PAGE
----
4th time lucky?
In the late 1980s I came across a picture of Suilven on a playing card, and thought I’d love to visit that one day.
In the early 2000s, Rhona and I had 3 attempts, but due to weather, foot issues, and eye sight problems, we hadn’t made it yet. Then in early 2021, my mum told me about a film called “Edie”, in which Sheila Hancock plays the part of an elderly widow who wants to climb Suilven. My mum knew that I had a thing for Suilven, and this is what kick-started our 4th attempt.
Knowing that I couldn’t walk in, (due to nerve damage in my left foot), and I couldn’t bike in, (I’d tried that and fallen off more times than I can count), I had to find another way. I told my story to my friend and adventure partner/guide Patrick Winterton, and he said “leave it with me”. A few days later he had a plan.
The original plan was to paddle 8km in close to the foot of Suilven leaving a short, (2km), walk to the foot of the hill, before climbing to the top, and then reversing the route for our exit. I reckoned with a slow steady pace, and a handful of painkillers, this could be achievable. Then Patrick said, “I have an even better idea”. The 1 day adventure had just been increased by 24 hours and about 40km!
As well as the challenge being increased, so was the team. Joining us on this one would be my wonderful wife Rhona, and Patrick’s 8 year old daughter Faraid, who was to be the star of the whole adventure!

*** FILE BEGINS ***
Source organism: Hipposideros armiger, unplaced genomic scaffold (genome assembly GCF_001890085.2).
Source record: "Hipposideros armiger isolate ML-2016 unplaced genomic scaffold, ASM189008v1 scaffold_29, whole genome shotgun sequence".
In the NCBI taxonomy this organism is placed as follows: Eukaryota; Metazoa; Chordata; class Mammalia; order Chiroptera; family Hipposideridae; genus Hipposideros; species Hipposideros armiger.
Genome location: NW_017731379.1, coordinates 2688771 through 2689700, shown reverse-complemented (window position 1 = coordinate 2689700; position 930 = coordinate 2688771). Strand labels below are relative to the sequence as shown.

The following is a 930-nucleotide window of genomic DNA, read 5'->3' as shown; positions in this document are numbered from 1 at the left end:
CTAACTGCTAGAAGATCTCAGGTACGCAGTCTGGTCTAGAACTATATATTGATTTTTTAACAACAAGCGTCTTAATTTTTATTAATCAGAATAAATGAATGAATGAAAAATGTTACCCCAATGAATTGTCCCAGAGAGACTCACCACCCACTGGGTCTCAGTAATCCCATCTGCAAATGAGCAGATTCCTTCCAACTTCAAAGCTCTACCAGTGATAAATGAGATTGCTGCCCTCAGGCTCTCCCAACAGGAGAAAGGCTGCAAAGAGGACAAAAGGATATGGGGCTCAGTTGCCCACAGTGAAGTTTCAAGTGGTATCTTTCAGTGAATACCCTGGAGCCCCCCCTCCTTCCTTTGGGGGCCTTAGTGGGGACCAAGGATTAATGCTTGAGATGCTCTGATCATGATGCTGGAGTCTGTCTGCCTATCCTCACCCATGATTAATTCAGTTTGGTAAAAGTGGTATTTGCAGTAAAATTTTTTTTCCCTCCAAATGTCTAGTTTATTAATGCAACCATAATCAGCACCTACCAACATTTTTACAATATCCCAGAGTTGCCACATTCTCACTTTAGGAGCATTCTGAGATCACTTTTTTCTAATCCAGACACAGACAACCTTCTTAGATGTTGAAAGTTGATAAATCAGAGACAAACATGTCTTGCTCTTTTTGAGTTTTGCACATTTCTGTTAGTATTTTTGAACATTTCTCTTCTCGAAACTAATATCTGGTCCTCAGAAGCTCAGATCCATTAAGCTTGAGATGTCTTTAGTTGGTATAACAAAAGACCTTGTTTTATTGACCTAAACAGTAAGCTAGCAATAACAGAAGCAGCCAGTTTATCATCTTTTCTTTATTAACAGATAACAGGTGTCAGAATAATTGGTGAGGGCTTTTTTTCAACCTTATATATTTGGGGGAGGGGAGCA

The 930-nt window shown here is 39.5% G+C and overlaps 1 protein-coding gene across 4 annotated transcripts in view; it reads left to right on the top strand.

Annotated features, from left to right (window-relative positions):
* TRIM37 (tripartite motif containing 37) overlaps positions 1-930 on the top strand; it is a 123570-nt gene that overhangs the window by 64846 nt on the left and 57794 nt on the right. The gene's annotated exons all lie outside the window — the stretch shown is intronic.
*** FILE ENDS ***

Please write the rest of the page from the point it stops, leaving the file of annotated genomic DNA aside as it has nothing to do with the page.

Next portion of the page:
Day 1 started with Rhona and I jumping on our bikes at Inverkirkaig and cycling east, for 37km, to Elphin. Patrick drove the van and took photos along the way. At the 10k point, Faraid joined us on her bike and occasionally took over guiding duties from Rho. The 3 of us cycled along the road past Stac Pollaidh, and up a lot of long hills, telling jokes and singing songs. These hill climbs, with the sun beating down on us, weren’t easy, but there was not a word of complaint from Faraid.
3 hours after we set off, we arrived at Elphin. After a spot of lunch, we changed into our paddling gear, before loading ourselves up with several bags each of camping and walking kit, and then portaging it 1km down to the loch where Patrick had already inflated the SUP. All we had to do now was blow up the 4-man inflatable canoe.
With the heavy kit strapped to the SUP, we all piled into the canoe and paddled 8k down Loch Veyatie, towing the kit-SUP behind us. Along the way we took in Suilven from many different angles. At the end of the loch, we entered the river, which was very shallow in places, and meant us having to walk the crafts through these sections.
At around tea-time, we arrived at our campsite, where we had an awesome view of Suilven on the other side of the river.
Day 2 started with a quick breakfast before paddling 50m across the river to our start point. From here, we took a slow 2km walk to the foot of Suilven. Not being able to see much made this walk mentally very hard. But it wasn’t just hard for me. Watching where you are going, and also guiding a blind guy behind you is also very tough. Fortunately for me, I had 3 guides who all took turns guiding me across this rough terrain, warning me of holes and burns to cross, and guiding me up and over rocks.
After an hour of this, we were at the foot of Suilven, where things became much steeper. Again, my guides all took turns, telling me where to step, when to hold on to rocks, and when to watch out for slippery scree sections.